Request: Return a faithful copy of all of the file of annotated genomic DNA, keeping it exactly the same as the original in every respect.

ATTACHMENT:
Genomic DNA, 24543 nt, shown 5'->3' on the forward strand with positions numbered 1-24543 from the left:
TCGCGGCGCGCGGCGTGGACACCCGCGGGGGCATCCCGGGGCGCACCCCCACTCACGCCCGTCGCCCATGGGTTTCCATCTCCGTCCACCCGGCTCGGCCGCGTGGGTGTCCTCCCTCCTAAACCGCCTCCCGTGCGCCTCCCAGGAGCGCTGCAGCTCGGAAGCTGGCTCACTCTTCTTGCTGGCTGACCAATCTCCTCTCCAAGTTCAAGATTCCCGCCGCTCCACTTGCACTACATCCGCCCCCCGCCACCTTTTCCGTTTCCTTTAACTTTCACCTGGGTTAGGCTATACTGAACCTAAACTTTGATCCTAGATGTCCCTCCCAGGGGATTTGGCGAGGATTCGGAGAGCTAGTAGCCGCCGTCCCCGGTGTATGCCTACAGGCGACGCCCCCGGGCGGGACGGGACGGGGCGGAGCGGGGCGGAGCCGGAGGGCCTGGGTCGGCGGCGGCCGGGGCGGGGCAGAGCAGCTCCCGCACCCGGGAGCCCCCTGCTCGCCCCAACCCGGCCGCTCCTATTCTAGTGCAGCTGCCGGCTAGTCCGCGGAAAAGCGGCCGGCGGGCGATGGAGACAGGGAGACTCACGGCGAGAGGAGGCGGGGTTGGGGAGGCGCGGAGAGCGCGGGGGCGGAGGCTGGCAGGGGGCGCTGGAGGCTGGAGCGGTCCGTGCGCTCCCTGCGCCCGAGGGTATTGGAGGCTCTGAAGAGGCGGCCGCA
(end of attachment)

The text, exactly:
Genomic DNA, 24543 nt, shown 5'->3' on the forward strand with positions numbered 1-24543 from the left:
TCGCGGCGCGCGGCGTGGACACCCGCGGGGGCATCCCGGGGCGCACCCCCACTCACGCCCGTCGCCCATGGGTTTCCATCTCCGTCCACCCGGCTCGGCCGCGTGGGTGTCCTCCCTCCTAAACCGCCTCCCGTGCGCCTCCCAGGAGCGCTGCAGCTCGGAAGCTGGCTCACTCTTCTTGCTGGCTGACCAATCTCCTCTCCAAGTTCAAGATTCCCGCCGCTCCACTTGCACTACATCCGCCCCCCGCCACCTTTTCCGTTTCCTTTAACTTTCACCTGGGTTAGGCTATACTGAACCTAAACTTTGATCCTAGATGTCCCTCCCAGGGGATTTGGCGAGGATTCGGAGAGCTAGTAGCCGCCGTCCCCGGTGTATGCCTACAGGCGACGCCCCCGGGCGGGACGGGACGGGGCGGAGCGGGGCGGAGCCGGAGGGCCTGGGTCGGCGGCGGCCGGGGCGGGGCAGAGCAGCTCCCGCACCCGGGAGCCCCCTGCTCGCCCCAACCCGGCCGCTCCTATTCTAGTGCAGCTGCCGGCTAGTCCGCGGAAAAGCGGCCGGCGGGCGATGGAGACAGGGAGACTCACGGCGAGAGGAGGCGGGGTTGGGGAGGCGCGGAGAGCGCGGGGGCGGAGGCTGGCAGGGGGCGCTGGAGGCTGGAGCGGTCCGTGCGCTCCCTGCGCCCGAGGGTATTGGAGGCTCTGAAGAGGCGGCCGCA